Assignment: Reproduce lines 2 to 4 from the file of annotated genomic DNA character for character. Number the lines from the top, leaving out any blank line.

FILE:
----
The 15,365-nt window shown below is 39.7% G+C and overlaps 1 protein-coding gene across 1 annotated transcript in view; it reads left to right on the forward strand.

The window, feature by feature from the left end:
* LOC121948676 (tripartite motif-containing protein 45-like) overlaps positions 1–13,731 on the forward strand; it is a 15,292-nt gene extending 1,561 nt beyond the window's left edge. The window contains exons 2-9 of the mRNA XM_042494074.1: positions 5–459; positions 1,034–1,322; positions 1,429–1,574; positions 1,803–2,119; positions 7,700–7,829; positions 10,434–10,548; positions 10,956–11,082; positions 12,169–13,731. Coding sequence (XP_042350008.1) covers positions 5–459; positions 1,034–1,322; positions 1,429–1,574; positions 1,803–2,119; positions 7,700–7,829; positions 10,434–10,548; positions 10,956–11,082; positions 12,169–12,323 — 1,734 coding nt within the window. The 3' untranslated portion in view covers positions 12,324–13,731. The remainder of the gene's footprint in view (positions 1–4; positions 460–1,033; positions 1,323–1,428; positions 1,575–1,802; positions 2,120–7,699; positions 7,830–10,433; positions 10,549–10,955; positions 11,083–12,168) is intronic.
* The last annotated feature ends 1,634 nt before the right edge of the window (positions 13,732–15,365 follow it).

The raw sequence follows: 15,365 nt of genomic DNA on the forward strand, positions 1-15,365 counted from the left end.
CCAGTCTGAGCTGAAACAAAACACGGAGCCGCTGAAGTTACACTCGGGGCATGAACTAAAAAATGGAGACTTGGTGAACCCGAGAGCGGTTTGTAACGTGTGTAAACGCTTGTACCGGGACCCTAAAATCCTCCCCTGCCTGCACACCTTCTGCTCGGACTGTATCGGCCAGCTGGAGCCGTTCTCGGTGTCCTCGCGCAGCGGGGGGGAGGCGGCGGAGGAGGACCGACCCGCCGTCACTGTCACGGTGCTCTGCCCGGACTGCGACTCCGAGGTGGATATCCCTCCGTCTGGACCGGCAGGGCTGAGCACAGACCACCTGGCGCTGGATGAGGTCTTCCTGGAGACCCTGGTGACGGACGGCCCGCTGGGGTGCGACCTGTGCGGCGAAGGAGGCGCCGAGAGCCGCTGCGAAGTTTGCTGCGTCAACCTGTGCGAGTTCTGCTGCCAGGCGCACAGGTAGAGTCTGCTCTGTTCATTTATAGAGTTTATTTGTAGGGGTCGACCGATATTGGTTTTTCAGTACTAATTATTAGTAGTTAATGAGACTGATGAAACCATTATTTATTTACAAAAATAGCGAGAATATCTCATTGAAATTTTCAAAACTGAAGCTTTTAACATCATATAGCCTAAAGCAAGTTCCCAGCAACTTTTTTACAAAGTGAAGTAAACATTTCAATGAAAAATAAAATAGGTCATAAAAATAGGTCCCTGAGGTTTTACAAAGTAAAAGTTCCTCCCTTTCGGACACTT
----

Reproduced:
The window, feature by feature from the left end:
* LOC121948676 (tripartite motif-containing protein 45-like) overlaps positions 1–13,731 on the forward strand; it is a 15,292-nt gene extending 1,561 nt beyond the window's left edge. The window contains exons 2-9 of the mRNA XM_042494074.1: positions 5–459; positions 1,034–1,322; positions 1,429–1,574; positions 1,803–2,119; positions 7,700–7,829; positions 10,434–10,548; positions 10,956–11,082; positions 12,169–13,731. Coding sequence (XP_042350008.1) covers positions 5–459; positions 1,034–1,322; positions 1,429–1,574; positions 1,803–2,119; positions 7,700–7,829; positions 10,434–10,548; positions 10,956–11,082; positions 12,169–12,323 — 1,734 coding nt within the window. The 3' untranslated portion in view covers positions 12,324–13,731. The remainder of the gene's footprint in view (positions 1–4; positions 460–1,033; positions 1,323–1,428; positions 1,575–1,802; positions 2,120–7,699; positions 7,830–10,433; positions 10,549–10,955; positions 11,083–12,168) is intronic.
* The last annotated feature ends 1,634 nt before the right edge of the window (positions 13,732–15,365 follow it).